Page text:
Factors Associated with Health Insurance Status in an Asian American Population in New York City: Analysis of a Community-Based Survey
Immigrants comprise approximately 13% of the US population and 33% lack health coverage. Asian Americans are the fastest growing immigrant group; many lack a usual source of care. This study examines factors associated with health insurance among Asian American immigrants living in New York City.
Community needs assessments were conducted among Asian American subgroups in New York City from 2013 to 2015; analysis was completed in 2017 and 2018. Descriptive statistics examined factors associated with health insurance status while stratifying by Asian ethnic subgroup; multivariable logistic regression models further assessed these associations (p < 0.05 significance level).
Approximately 19% of the study population (n = 1399) was uninsured. Logistic regression models adjusted for all factors. Among East Asians, insurance status was associated with female sex (OR = 2.8, p = 0.005), excellent/very good health status (OR = 3.5, p = 0.014), and seeing a private doctor when sick or injured (OR = 3.2, p = 0.033). Among South Asians, insurance status was associated with high school/some college and college education (OR = 2.6 and 2.9, respectively, p = 0.039 and p = 0.021), having a routine health check in the past year (OR = 6.4, p < 0.001), no diabetes diagnosis (OR = 2.7, p = 0.030), and a tuberculosis diagnosis (OR = 4.7, p = 0.019). Among Southeast Asians, insurance status was associated with less than high school education (p < 0.05), living in the USA > 20 years (OR = 3.7, p = 0.009), having a routine health check in the past year (OR = 5.6, p = 0.025), and seeing a private doctor when sick or injured (OR = 2.6, p = 0.018).
Health insurance status was associated with differing factors among each subgroup. Findings may inform strategies to address challenges and barriers of healthcare access to immigrants, making healthcare more accessible to this underserved population.
KeywordsHealth disparity research Racial/ethnic minority Health insurance Asian Americans Immigrants
This publication is supported in part by the National Institute for Health Research Collaboration for Leadership in Applied Health Research and Care West Midlands Initiative, the National Institutes of Health–National Institute on Minority Health and Health Disparities award number U54MD000538, and the National Center for Advancing Translational Sciences award number UL1TR001445. The content is solely the responsibility of the authors and does not necessarily represent the official views of the funding agencies.
Compliance with Ethical Standards
Conflict of Interest
The authors declare that they have no conflict of interest.
This article does not contain any studies with human participants or animals performed by any of the authors.
- 1.U.S. Census Bureau. Characteristics of the U.S. population by generational status: 2013. 2016. https://www.census.gov/content/dam/Census/library/publications/2016/demo/P23-214.pdf. Accessed 7 Dec 2017.
- 2.U.S. Census Bureau 2013 American Community Survey 1-Year Estimates. Selected population profile in the United States. 2013. https://factfinder.census.gov/bkmk/table/1.0/en/ACS/16_1YR/S0201/0100000US. Accessed 7 Dec 2017.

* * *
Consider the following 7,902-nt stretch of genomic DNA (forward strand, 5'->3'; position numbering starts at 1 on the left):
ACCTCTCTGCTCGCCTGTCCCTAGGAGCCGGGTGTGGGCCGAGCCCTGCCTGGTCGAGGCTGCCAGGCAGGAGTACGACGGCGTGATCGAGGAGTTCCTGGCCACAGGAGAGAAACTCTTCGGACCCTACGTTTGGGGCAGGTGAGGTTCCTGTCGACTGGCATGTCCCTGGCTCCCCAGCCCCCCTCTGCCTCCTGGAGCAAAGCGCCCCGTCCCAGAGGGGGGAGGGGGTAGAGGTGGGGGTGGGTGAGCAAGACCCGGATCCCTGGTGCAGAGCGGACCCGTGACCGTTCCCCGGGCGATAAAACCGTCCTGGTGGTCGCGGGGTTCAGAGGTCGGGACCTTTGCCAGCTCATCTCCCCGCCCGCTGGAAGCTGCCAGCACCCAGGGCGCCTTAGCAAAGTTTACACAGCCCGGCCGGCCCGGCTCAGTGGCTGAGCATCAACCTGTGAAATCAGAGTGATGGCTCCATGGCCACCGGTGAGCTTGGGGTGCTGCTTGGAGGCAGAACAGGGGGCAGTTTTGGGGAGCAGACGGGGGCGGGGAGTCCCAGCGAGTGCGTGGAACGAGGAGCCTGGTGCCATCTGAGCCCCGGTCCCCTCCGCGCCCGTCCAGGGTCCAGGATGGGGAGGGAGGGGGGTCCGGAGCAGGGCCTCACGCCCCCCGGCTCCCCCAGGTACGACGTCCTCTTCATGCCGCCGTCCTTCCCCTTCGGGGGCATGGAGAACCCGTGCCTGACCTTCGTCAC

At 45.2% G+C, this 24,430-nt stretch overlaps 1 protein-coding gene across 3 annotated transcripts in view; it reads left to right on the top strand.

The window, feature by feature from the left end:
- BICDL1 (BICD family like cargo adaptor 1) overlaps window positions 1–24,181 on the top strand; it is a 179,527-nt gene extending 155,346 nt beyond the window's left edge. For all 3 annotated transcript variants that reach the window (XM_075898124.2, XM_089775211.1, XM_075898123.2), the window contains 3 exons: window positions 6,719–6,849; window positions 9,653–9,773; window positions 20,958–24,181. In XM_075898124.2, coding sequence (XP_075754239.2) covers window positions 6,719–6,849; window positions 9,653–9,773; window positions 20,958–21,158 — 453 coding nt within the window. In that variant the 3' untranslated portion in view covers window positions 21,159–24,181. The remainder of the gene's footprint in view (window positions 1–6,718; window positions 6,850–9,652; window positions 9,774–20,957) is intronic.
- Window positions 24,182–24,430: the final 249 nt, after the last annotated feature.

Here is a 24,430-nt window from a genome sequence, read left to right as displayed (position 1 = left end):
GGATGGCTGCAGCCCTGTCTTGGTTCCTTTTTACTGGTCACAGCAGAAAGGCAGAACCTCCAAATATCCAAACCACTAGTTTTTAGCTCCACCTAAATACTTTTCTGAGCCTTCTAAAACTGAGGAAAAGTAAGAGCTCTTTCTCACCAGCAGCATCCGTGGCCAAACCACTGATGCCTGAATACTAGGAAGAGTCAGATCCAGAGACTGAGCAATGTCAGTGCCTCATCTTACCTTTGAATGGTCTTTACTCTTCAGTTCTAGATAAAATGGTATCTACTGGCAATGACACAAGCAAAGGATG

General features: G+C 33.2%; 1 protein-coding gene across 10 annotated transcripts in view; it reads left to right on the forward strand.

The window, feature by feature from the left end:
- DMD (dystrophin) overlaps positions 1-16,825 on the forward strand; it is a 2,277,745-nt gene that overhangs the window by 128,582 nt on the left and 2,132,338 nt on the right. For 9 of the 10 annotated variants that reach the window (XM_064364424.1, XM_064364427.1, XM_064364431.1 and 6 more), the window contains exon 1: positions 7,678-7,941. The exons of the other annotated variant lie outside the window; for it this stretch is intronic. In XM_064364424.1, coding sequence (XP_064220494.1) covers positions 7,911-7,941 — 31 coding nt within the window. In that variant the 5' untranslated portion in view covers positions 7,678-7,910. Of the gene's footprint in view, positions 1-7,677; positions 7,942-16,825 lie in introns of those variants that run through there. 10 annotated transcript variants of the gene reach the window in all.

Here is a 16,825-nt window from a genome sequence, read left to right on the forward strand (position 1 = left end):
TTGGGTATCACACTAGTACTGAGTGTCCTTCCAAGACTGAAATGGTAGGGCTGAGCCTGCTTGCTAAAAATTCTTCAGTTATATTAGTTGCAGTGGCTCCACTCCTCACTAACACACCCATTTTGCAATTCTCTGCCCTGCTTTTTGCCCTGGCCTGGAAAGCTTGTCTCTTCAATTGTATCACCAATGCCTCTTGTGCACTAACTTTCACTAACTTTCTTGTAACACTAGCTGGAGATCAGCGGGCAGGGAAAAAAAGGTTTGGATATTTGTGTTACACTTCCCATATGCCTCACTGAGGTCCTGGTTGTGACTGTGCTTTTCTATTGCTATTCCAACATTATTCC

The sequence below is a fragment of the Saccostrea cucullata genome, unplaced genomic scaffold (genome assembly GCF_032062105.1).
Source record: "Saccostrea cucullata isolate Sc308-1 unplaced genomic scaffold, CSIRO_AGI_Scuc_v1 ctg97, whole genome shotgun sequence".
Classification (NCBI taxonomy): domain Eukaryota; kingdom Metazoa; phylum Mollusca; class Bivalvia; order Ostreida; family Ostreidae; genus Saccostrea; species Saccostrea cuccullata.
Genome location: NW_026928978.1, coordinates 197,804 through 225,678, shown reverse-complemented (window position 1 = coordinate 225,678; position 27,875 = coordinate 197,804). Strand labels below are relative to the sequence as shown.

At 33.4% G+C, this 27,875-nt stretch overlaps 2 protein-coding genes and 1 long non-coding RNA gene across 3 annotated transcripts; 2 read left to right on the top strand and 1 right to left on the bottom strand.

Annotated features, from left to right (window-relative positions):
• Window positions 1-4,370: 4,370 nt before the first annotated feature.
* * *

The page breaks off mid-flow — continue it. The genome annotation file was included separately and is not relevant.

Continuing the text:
- 3.The Pew Research Center. Key facts about Asian Americans, a diverse and growing population. 2017. http://www.pewresearch.org/fact-tank/2017/09/08/key-facts-about-asian-americans/. Accessed 7 Dec 2017.
- 7.Islam NS, Khan S, Kwon S, Jang D, Ro M, Trinh-Shevrin C. Methodological issues in the collection, analysis, and reporting of granular data in Asian American populations: historical challenges and potential solutions. J Health Care Poor Underserved. 2010;21(4):1354–81. https://doi.org/10.1353/hpu.2010.0939. PubMedPubMedCentralGoogle Scholar
- 8.Squires D, Anderson C. U.S. health care from a global perspective: spending, use of services, prices, and health in 13 countries. 2015 Contract No.: December 7, 2017.Google Scholar
- 11.Bustamante AV, Van der Wees PJ. Integrating immigrants into the U.S. health system. Virtual Mentor. 2012;14(4):318–23. https://doi.org/10.1001/virtualmentor.2012.14.4.stas1-1204.CrossRefPubMedGoogle Scholar
- 13.Ku L. New opportunities to increase legal immigrants’ health insurance coverage. In: The Commonwealth Fund Blog, editor. 2013.Google Scholar
- 15.NYC Human Resources Administration Department of Social Services. Guide to heatlh insurance and health care services for immigrants in New York City. 2016. https://www1.nyc.gov/assets/ochia/downloads/pdf/guide-to-health-insurance-for-immigrants.pdf. Accessed 8 Feb 2018.
- 16.U.S. Census Bureau. Selected population profile in the United States community survey 1-year estimates. 2010-2016. https://factfinder.census.gov/faces/nav/jsf/pages/searchresults.xhtml. Accessed 8 Dec 2017.
- 36.Woolhandler S, Himmelstein DU. The “Cadillac Tax” on health benefits in the United States will hit the middle class hardest: refuting the myth that health benefit tax subsidies are regressive. Int J Health Serv. 2016;46(2):325–30. https://doi.org/10.1177/0020731416637163.CrossRefPubMedGoogle Scholar
- 41.Barnes PM, Adams PF, Powell-Griner E. Health characteristics of the Asian adult population: United States, 2004-2006. Adv Data. 2008;(394):1–22.Google Scholar
- 42.Centers for Disease Control and Prevention, AARP, American Medical Association. Promoting preventive services for adults 50–64: community and clinical partnerships. National Association of Chronic Disease Directors, Atlanta, GA. 2009. https://www.cdc.gov/aging/pdf/promoting-preventive-services.pdf.